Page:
The dinner was prepared in the Ambassador’s kitchen by chef brothers Carlos and Anton Miguel. Carlos and Anton are of Filipino, Portuguese and Spanish descent, and they lived for 18 years in Australia. It was our first time to meet the brothers, who came out of the kitchen to explain every dish served that night. They reminded me of Laurel and Hardy; more than their looks, they have the same pleasant demeanor and personality, and as a tandem, they had quite a rapport with the guests as they answered our queries. Well, actually it was more Hardy and Hardy because of their full figures.

Mary Ann was so amused at their story of how they got into cooking.

"When I was in school, I would crack my brains figuring out math. It just did not make any sense to me how one number if you add, roll over and divide will end up another number. The ending and the beginning numbers just did not make any sense," explained Carlos. "While when I’m in the kitchen and I get milk, add egg and butter and roll it over with cream, I come up with a beautiful ice cream. That made much sense to me. The ending and the beginning."

"Same for me here," said Anton, who confessed studying math was like hitting his head on the wall.

This amused Mary Ann so much, since she likes math more than cooking. That was why the Miguel brothers decided to work in restaurants around Australia for actual training. And by their healthy dispositions, just like mine, I can tell they must also be fond of eating.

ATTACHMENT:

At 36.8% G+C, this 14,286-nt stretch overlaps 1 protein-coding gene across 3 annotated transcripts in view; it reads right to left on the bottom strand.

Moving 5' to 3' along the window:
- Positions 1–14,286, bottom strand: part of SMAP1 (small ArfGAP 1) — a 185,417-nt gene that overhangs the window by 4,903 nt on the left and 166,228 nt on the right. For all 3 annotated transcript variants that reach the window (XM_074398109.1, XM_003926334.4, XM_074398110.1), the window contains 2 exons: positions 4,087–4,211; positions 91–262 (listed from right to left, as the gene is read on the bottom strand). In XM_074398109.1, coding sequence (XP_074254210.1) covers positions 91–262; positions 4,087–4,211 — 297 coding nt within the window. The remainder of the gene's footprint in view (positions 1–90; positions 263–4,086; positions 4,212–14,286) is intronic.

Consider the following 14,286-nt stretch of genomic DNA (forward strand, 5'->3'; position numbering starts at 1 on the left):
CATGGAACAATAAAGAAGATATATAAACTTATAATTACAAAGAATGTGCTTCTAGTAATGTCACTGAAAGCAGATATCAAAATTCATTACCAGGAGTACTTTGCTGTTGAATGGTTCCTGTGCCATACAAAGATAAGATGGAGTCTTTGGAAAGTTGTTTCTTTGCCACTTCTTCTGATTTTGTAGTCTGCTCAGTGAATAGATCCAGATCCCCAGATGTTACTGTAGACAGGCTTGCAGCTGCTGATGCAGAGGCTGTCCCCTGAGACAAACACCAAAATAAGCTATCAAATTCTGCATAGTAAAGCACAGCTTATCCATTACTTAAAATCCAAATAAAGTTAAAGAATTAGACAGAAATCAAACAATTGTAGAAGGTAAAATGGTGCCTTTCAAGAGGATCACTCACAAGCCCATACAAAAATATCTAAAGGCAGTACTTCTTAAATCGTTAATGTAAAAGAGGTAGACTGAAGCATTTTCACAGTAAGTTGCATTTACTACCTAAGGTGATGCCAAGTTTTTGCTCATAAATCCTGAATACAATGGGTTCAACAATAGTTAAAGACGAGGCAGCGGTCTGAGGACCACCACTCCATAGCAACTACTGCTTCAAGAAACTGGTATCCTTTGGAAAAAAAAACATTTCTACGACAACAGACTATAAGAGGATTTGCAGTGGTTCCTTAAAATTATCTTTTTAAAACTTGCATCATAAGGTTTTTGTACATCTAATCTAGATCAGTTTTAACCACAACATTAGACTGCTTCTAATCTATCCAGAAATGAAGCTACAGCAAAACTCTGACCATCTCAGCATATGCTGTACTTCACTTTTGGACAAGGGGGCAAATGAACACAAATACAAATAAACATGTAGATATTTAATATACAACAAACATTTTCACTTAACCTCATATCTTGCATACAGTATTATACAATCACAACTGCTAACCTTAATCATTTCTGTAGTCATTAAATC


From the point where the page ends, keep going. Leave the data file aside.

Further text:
So, what did Hardy and Hardy, er, Carlos and Anton cook for us that night?

Appetizer was seared sumac-scented Queensland scallops on a bed of vegetables and onions with a yogurt-based dressing mixed with coriander. Sumac, Carlos explained, is a purple spice of dried berries and petals from a shrub, which is quite popular in Middle Eastern and Mediterranean cookery. It was a nice light dish for a starter.

Next on the menu was Balmain bug with figs and foie gras.

"A bug?" I wondered, thinking it must be an exotic insect (a signature one at that) as we Pampangos are wont to devour. As it turned out, the bug is our local pitik-pitik (rock lobsters), which was served breaded with polenta and Szechuan pepper. Since I am allergic to crustaceans, I ate only the foie gras and watched the group enjoy their breaded bugs.

The third course was fried coral trout fillet served on top of Portobello mushrooms bathed in béarnaise sauce. The fish’s skin was fried to a crisp. It was light and damn good and it looked like a well-decorated dessert at first glance. Then, we had a mango daiquiri sorbet to cleanse our palates and prepare for what was to come.